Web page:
Of all the things a business can aspire to, there is one I believe that outstrips all the rest: to be a case study.

Case study businesses are those that other businesses return to, again and again, as a benchmark for how things should be done.

Case study businesses are taught in MBA programs, cited in TED talks, referenced in articles, analysed approvingly by the man on the street – so much so that they eventually become cliches. Businesses so over-referenced that it becomes almost embarrassing to use them to illustrate a point, even if it’s a good one.

We all know the ones I’m talking about of course. Apple. Red Bull. Patagonia. Etc etc. The list goes on, making this article feel more stale with each name I drop. These aren’t just case studies, they’re icons; a status that no amount of conventional success and profit can buy.

If your goal was to create a case study business like this (and why wouldn’t it be?), then it would make sense to ask what the commonality was between them. Not what specific lessons each one of them has for you individually, but what single generalised lesson we can draw from all of them as group. Get that locked down, and you have the secret ingredient which separates the case study brand from the merely successful.

The answer, I believe is this: aggression.

None of these companies have, on paper, especially sophisticated or unusual strategies. Indeed many of them occupy positions which are quite similar to some of their competitors. However, unlike their competitors, they don’t just deliver on their strategies: they over-deliver, to an extreme and even self-destructive level.

For a very basic well known example, consider the lengths Patagonia went to in order to be “eco-friendly” (more or less their market offering). As a position in their industry, this is nothing special. In fact we might even say it’s become a bit of a hygiene factor – something brands are expected to be, rather than something remarkable in its own right. However Patagonia made it remarkable purely by the lengths they were prepared to go to in its execution. They smashed their bottom line by transitioning to organic cotton overnight. Against retail experts’ advice, they were the first brand to start selling underwear loose, rather than in boxes. They decided to offer free repairs for their garments forever. Through these actions and many more, they carved out an iconic position in the culture not due to the cleverness of their positioning, but due to the aggression of their delivery.

Most brands lack this same aggression, almost completely.

Most brands are satisfied, once they have a strategy, to deliver on it merely to a level of “plausible deniability” – whereby, if pressed, they could rationalise why they deliver on their positioning, without it necessarily being immediately obvious to the outside observer.

Such strategies, I’m sorry to say, effectively don’t exist. If a disinterested customer couldn’t tell you what marks you out or makes you special merely by observation then the truth is that nothing does – regardless of what your strategic PowerPoint decks might say to the contrary.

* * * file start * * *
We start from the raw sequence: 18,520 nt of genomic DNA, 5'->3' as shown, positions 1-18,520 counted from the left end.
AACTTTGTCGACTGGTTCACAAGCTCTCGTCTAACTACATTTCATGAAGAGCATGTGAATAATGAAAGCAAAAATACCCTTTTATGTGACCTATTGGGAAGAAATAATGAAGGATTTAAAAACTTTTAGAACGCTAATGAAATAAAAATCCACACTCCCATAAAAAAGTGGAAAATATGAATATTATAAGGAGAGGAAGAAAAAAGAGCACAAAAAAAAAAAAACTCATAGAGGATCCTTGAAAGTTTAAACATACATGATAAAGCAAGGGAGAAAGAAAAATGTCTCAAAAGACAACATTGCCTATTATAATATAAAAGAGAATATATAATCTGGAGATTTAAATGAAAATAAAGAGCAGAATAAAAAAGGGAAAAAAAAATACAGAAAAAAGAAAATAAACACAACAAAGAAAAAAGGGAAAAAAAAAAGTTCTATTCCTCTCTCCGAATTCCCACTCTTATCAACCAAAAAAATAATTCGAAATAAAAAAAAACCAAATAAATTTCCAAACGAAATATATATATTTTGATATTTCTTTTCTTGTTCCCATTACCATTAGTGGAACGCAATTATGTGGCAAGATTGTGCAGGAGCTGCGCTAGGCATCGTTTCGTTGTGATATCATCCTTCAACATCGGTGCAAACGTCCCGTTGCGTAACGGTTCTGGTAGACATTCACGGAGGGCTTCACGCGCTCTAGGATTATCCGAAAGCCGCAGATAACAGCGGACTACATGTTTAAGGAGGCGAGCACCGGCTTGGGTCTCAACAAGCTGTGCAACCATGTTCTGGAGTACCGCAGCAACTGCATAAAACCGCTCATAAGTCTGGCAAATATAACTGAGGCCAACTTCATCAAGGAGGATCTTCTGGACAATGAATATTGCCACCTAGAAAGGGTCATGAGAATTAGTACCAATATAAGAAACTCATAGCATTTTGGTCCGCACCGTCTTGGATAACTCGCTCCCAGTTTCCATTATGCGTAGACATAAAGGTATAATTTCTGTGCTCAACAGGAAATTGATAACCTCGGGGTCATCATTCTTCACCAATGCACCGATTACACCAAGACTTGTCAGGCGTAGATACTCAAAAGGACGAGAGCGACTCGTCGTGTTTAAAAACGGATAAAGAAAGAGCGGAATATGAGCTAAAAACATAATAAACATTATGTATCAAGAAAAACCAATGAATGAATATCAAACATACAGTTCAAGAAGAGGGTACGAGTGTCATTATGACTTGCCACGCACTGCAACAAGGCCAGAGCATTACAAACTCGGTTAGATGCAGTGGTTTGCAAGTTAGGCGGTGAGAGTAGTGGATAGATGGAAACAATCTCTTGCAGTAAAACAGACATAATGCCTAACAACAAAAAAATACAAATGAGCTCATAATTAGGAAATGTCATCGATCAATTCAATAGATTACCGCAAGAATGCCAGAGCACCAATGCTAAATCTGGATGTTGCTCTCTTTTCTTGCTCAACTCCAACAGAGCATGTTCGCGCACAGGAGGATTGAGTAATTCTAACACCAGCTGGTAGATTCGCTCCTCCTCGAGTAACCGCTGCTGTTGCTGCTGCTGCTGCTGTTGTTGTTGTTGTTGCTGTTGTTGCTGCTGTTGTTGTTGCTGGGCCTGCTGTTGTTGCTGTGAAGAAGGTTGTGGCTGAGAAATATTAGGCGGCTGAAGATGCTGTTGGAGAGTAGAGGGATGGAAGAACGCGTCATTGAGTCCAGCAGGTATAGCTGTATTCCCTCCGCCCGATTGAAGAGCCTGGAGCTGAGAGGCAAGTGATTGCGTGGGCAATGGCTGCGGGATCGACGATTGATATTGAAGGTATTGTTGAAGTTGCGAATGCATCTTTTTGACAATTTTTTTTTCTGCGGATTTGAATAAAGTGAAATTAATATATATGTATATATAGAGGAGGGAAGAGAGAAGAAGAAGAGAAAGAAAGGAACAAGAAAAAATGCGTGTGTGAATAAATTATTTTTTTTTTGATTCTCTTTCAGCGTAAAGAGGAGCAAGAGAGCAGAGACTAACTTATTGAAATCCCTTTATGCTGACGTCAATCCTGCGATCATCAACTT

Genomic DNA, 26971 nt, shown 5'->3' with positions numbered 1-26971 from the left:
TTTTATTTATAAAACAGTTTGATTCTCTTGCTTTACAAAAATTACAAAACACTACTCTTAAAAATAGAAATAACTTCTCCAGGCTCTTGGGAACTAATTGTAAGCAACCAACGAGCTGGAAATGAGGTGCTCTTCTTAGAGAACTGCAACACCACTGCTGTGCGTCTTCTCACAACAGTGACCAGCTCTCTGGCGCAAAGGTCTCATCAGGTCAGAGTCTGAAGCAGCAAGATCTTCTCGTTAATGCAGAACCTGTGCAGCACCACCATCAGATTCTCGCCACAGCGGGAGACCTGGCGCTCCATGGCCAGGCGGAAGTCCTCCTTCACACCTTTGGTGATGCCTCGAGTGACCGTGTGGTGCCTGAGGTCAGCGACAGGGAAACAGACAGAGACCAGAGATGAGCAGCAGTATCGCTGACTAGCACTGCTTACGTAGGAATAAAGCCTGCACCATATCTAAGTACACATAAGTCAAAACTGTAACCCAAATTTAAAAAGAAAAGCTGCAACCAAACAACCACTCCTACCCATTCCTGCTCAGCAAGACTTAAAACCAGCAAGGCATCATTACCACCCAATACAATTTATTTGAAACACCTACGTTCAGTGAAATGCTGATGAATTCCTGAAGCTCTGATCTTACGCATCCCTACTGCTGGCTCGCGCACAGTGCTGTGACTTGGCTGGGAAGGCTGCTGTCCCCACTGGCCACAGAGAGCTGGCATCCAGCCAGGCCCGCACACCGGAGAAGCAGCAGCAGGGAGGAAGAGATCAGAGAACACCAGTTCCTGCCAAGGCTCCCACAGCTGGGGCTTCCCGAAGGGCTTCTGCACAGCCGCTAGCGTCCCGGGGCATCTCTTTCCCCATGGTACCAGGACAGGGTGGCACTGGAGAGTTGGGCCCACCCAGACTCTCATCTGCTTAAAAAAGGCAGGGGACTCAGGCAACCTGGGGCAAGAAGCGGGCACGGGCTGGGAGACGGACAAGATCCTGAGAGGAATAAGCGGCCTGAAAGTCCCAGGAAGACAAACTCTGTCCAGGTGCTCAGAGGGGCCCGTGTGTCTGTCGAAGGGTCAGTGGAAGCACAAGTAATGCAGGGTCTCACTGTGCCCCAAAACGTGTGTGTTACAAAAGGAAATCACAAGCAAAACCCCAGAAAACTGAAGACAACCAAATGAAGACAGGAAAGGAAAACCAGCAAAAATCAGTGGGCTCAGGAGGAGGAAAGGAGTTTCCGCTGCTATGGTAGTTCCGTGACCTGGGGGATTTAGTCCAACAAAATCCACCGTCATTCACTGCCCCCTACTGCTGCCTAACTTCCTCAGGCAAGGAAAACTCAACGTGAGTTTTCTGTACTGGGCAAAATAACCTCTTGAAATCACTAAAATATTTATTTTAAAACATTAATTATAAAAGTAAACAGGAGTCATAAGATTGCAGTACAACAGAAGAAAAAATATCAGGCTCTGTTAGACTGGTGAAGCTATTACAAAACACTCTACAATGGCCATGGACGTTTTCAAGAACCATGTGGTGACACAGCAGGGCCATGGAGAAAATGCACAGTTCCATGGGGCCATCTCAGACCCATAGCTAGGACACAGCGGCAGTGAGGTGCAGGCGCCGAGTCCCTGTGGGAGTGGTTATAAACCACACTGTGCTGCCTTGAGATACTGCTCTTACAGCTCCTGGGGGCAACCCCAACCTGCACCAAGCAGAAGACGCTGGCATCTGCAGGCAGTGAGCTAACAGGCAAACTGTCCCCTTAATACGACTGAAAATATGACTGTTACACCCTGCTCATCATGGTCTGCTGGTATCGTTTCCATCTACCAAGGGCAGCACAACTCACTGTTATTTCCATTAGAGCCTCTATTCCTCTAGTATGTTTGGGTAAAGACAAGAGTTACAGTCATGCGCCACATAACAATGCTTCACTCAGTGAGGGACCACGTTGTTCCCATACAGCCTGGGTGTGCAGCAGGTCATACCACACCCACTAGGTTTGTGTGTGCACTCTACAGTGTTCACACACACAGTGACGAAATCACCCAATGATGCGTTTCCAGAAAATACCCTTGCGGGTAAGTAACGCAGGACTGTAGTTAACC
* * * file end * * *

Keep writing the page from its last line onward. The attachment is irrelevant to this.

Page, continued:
Arguably it is the ease with which we can “see the workings” of these case study businesses that makes them case studies in the first place. You don’t need to have been in the board meetings of Apple during the Steve Jobs era to see what they were up to – it was blatantly obvious for all to see, and thus easy to extrapolate lessons from. So obvious was it in fact, that they didn’t even need to explain their strategy to consumers in their comms. Beyond vague stylistic statements like “Think Different” and “Gives You Wings”, case study companies do remarkably little explaining of themselves because it simply isn’t necessary. Through the over-delivery of their actions they communicate everything they want to say.

This “comms free communication” test is an excellent experiment to run on your own company. Do people understand what you’re all about without you explaining it to them? Is the value you’re bringing to the market clear purely by virtue of your actions? If not, then I would question whether you are indeed delivering value to the extent you think you are.

Marketing comms are useful – sometimes essential – but should always be treated ideally as the icing on the cake; a luxury which, in theory, you’d do fine without.

In conclusion, I believe we place too much emphasis in business on the intelligence of our actions, and not nearly enough on their forcefulness. Indeed I would almost go so far as to say that if your actions are aggressive and focused enough, it doesn’t particularly matter if they are intelligent at all. Certainly I don’t think that there was any grand insight behind Red Bull’s support of extreme sports, or Zappos’ focus on customer service, or Southwest Airlines’ vision of low-cost air travel. What mattered in all cases was how far and hard they were willing to push it, and how remarkable and obvious they became through that process.

So crystallise your strategy. Make sure it’s pure, practical, simple, and focused. Then step back, observe your business, and identify all the levers you could pull in order to deliver it.

And then, go for it.

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